"Tonight, Americans witnessed a misleading speech that was so fundamentally at odds with the meager record of Barack Obama," Tucker Bounds, a McCain spokesman, said in a statement, released late on Thursday.
"When the temple comes down, the fireworks end, and the words are over, the facts remain: Senator Obama still has no record of bipartisanship, still opposes offshore drilling, still voted to raise taxes on those making just $42,000 per year, and still voted against funds for American troops in harm's way.
"The fact remains: Barack Obama is still not ready to be president."
In his speech, Obama, the first black presidential nominee of a major US party, linked McCain directly to Bush and said their failed Republican policies were responsible for a faltering US economy and a decline in US standing in the world.
Obama, who opposed the US invasion of Iraq, promised to "end this war in Iraq responsibly" but said he would finish the fight against al-Qaeda in Afghanistan and would be willing to use US military power when necessary.
End US dependence on Middle East oil
Focus on renewable energy
"Take out" Osama bin Laden
Tax cuts for 95 per cent of US families
World-class education for every child
Affordable healthcare for every American
Speaking of domestic issues, Obama promised tax breaks for 95 per cent of families, more funding for education, health care for every American and vowed to tackle America's dependence on Middle Eastern oil.
Glen Ford, a commentator with Black Agenda Report, told Al Jazeera: "He [Obama] promised he would cut taxes for 95 per cent of working Americans and that he would cut the capital gains tax for small businesses. But nobody can out tax-cut the Republicans. They're down with both of those things and they'd like to eliminate the capital gains tax entirely.
"He made promises of becoming independent of Middle Eastern oil in ten years - John McCain says the same thing. Anyone can make that promise, it's a very shallow one. He called for clean coal - as if there is any such thing - and he promises to rebuild the United States military. That basically is a promise to increase the military budget."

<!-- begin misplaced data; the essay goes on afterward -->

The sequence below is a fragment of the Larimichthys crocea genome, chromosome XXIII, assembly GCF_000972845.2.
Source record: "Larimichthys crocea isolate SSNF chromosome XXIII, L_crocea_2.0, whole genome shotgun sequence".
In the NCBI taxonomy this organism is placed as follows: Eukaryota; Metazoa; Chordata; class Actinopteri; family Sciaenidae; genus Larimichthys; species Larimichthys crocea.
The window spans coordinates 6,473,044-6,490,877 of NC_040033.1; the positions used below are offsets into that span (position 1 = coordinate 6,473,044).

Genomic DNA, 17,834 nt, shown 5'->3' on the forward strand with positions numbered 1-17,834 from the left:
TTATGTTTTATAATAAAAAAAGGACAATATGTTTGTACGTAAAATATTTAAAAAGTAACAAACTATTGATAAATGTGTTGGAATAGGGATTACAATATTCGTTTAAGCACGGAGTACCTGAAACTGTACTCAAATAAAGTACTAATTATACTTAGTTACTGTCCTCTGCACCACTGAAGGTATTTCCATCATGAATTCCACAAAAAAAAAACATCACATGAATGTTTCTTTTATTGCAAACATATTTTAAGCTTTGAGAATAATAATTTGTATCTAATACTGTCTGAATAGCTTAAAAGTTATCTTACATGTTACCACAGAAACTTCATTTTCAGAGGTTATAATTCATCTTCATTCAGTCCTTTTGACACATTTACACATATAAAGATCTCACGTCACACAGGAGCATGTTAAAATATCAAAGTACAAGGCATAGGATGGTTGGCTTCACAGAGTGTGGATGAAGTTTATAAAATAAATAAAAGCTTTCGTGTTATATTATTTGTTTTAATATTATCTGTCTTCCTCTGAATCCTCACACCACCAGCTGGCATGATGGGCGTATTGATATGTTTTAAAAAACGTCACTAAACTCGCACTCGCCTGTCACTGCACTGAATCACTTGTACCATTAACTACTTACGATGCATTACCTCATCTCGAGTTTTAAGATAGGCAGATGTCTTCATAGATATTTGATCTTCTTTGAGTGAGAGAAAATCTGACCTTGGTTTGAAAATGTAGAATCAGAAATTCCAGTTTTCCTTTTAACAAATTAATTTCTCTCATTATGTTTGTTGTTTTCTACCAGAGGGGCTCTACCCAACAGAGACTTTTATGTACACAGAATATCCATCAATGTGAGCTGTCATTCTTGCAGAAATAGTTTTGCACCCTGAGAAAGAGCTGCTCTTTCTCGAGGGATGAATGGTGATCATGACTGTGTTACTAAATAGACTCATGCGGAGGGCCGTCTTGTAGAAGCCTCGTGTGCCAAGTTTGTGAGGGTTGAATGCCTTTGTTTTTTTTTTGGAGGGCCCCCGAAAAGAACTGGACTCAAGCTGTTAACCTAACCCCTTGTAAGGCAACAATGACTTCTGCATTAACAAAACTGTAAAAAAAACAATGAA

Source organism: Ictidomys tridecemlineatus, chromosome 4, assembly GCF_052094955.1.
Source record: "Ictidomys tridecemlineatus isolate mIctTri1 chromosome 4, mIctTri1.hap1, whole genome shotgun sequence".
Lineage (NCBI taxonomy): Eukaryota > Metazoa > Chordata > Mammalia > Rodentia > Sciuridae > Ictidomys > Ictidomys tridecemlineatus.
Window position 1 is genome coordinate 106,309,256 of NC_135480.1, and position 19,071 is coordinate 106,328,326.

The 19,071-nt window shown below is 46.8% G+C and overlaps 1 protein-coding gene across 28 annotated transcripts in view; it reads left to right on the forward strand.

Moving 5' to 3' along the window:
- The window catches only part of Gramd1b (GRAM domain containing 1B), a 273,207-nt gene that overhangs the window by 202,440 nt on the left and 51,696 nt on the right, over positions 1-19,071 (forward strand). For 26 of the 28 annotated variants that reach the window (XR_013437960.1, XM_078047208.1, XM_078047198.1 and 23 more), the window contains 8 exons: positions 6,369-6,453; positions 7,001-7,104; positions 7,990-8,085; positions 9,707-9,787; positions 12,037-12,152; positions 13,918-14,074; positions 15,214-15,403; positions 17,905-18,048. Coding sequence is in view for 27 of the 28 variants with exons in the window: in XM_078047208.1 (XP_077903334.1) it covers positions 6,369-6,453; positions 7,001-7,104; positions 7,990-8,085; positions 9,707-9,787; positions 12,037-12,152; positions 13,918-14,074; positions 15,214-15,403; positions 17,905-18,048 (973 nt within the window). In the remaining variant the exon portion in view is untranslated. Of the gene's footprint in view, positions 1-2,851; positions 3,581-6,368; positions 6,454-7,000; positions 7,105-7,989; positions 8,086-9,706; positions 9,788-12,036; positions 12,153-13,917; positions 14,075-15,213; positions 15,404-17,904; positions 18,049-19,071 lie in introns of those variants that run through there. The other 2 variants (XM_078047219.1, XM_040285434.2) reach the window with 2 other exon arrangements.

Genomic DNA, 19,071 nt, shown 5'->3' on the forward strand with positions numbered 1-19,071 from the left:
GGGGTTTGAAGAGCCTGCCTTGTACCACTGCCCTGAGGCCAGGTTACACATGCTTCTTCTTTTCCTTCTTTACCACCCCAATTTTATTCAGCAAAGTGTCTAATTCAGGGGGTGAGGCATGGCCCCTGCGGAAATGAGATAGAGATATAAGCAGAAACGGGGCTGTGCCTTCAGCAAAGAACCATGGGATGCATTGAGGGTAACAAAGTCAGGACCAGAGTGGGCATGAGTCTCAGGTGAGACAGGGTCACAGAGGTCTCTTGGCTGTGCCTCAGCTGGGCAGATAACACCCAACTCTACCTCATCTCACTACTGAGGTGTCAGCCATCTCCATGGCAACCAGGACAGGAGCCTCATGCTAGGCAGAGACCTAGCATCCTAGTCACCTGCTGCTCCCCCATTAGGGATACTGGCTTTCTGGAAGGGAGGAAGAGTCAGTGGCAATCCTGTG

But Vanessa Dixon, a labour union representative, disagreed.
"I think it [Obama's speech] was progressive ... Obama laid out a vision of hope very much like John Kenedy [the former US president], but he buttressed that message of hope with specific plans, how he plans to fund it," she told Al Jazeera.
George Wilson, a radio talk show, said: "He did make an attempt tonight at least to be specific about tax policies ... And people are going to be excited about that and I think the overall intention here was to win the votes of those who are independent, those who might be wavering on the fence, and certainly those who are supporters of Hillary Clinton [who had also run for the nomination, before backing Obama]."
But Wilson also told Al Jazeera that he was disappointed Obama, who gave his acceptance speech before an exuberant crowd of 84,000 on the 45th anniversary of the "I have a dream" speech by Martin Luther King, the iconic US civil rights activist, had not specifically spoken about race.
"To mention the march on Washington and to not mention the fact that the majority of people there were African Americans, and they were there because they had racial grievances with America, and they want to bring this to the attention of the powers that be, and desire some change, I just found that unusual that that wasn't mentioned," he said.
But Obama did use his speech to highlight the lives of working class Americans, a group with whom Obama has been accused of being out of touch, as well as his own background, saying that he did not "fit the typical pedigree".
US opinion polls show many voters are still unfamiliar with Obama and concerned about his readiness for the job.